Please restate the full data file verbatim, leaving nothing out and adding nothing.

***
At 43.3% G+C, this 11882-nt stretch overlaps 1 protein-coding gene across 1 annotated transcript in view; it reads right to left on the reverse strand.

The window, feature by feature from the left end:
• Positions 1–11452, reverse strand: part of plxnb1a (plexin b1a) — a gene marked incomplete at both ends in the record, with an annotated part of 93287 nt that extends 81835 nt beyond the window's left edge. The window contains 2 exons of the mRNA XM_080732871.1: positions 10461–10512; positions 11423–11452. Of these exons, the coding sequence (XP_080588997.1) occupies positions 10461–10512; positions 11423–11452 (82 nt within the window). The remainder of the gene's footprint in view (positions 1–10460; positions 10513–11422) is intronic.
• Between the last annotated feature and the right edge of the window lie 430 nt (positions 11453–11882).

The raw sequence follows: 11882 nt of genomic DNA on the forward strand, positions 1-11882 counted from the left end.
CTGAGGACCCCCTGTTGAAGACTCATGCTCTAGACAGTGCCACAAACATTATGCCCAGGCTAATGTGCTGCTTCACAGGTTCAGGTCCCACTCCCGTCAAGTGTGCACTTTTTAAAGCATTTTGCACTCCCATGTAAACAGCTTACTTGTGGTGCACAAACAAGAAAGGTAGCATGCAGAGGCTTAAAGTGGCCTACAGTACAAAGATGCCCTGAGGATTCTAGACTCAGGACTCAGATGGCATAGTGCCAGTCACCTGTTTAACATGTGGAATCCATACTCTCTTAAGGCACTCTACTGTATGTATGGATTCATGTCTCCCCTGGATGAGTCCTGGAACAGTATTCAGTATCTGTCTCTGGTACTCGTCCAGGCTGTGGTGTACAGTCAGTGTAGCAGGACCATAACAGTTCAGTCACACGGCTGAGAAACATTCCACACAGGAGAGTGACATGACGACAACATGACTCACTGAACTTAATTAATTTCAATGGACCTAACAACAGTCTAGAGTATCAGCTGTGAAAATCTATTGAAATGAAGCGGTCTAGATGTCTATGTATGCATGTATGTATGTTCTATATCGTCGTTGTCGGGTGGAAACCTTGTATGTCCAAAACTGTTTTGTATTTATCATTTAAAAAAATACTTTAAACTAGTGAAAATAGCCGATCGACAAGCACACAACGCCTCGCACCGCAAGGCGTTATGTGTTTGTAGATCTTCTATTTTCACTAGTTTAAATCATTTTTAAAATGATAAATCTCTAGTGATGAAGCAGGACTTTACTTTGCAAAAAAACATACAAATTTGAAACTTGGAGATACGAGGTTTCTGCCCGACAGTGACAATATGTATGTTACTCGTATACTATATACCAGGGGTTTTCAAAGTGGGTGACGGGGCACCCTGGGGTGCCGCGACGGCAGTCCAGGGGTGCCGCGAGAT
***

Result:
At 43.3% G+C, this 11882-nt stretch overlaps 1 protein-coding gene across 1 annotated transcript in view; it reads right to left on the reverse strand.

The window, feature by feature from the left end:
• Positions 1–11452, reverse strand: part of plxnb1a (plexin b1a) — a gene marked incomplete at both ends in the record, with an annotated part of 93287 nt that extends 81835 nt beyond the window's left edge. The window contains 2 exons of the mRNA XM_080732871.1: positions 10461–10512; positions 11423–11452. Of these exons, the coding sequence (XP_080588997.1) occupies positions 10461–10512; positions 11423–11452 (82 nt within the window). The remainder of the gene's footprint in view (positions 1–10460; positions 10513–11422) is intronic.
• Between the last annotated feature and the right edge of the window lie 430 nt (positions 11453–11882).

The raw sequence follows: 11882 nt of genomic DNA on the forward strand, positions 1-11882 counted from the left end.
CTGAGGACCCCCTGTTGAAGACTCATGCTCTAGACAGTGCCACAAACATTATGCCCAGGCTAATGTGCTGCTTCACAGGTTCAGGTCCCACTCCCGTCAAGTGTGCACTTTTTAAAGCATTTTGCACTCCCATGTAAACAGCTTACTTGTGGTGCACAAACAAGAAAGGTAGCATGCAGAGGCTTAAAGTGGCCTACAGTACAAAGATGCCCTGAGGATTCTAGACTCAGGACTCAGATGGCATAGTGCCAGTCACCTGTTTAACATGTGGAATCCATACTCTCTTAAGGCACTCTACTGTATGTATGGATTCATGTCTCCCCTGGATGAGTCCTGGAACAGTATTCAGTATCTGTCTCTGGTACTCGTCCAGGCTGTGGTGTACAGTCAGTGTAGCAGGACCATAACAGTTCAGTCACACGGCTGAGAAACATTCCACACAGGAGAGTGACATGACGACAACATGACTCACTGAACTTAATTAATTTCAATGGACCTAACAACAGTCTAGAGTATCAGCTGTGAAAATCTATTGAAATGAAGCGGTCTAGATGTCTATGTATGCATGTATGTATGTTCTATATCGTCGTTGTCGGGTGGAAACCTTGTATGTCCAAAACTGTTTTGTATTTATCATTTAAAAAAATACTTTAAACTAGTGAAAATAGCCGATCGACAAGCACACAACGCCTCGCACCGCAAGGCGTTATGTGTTTGTAGATCTTCTATTTTCACTAGTTTAAATCATTTTTAAAATGATAAATCTCTAGTGATGAAGCAGGACTTTACTTTGCAAAAAAACATACAAATTTGAAACTTGGAGATACGAGGTTTCTGCCCGACAGTGACAATATGTATGTTACTCGTATACTATATACCAGGGGTTTTCAAAGTGGGTGACGGGGCACCCTGGGGTGCCGCGACGGCAGTCCAGGGGTGCCGCGAGAT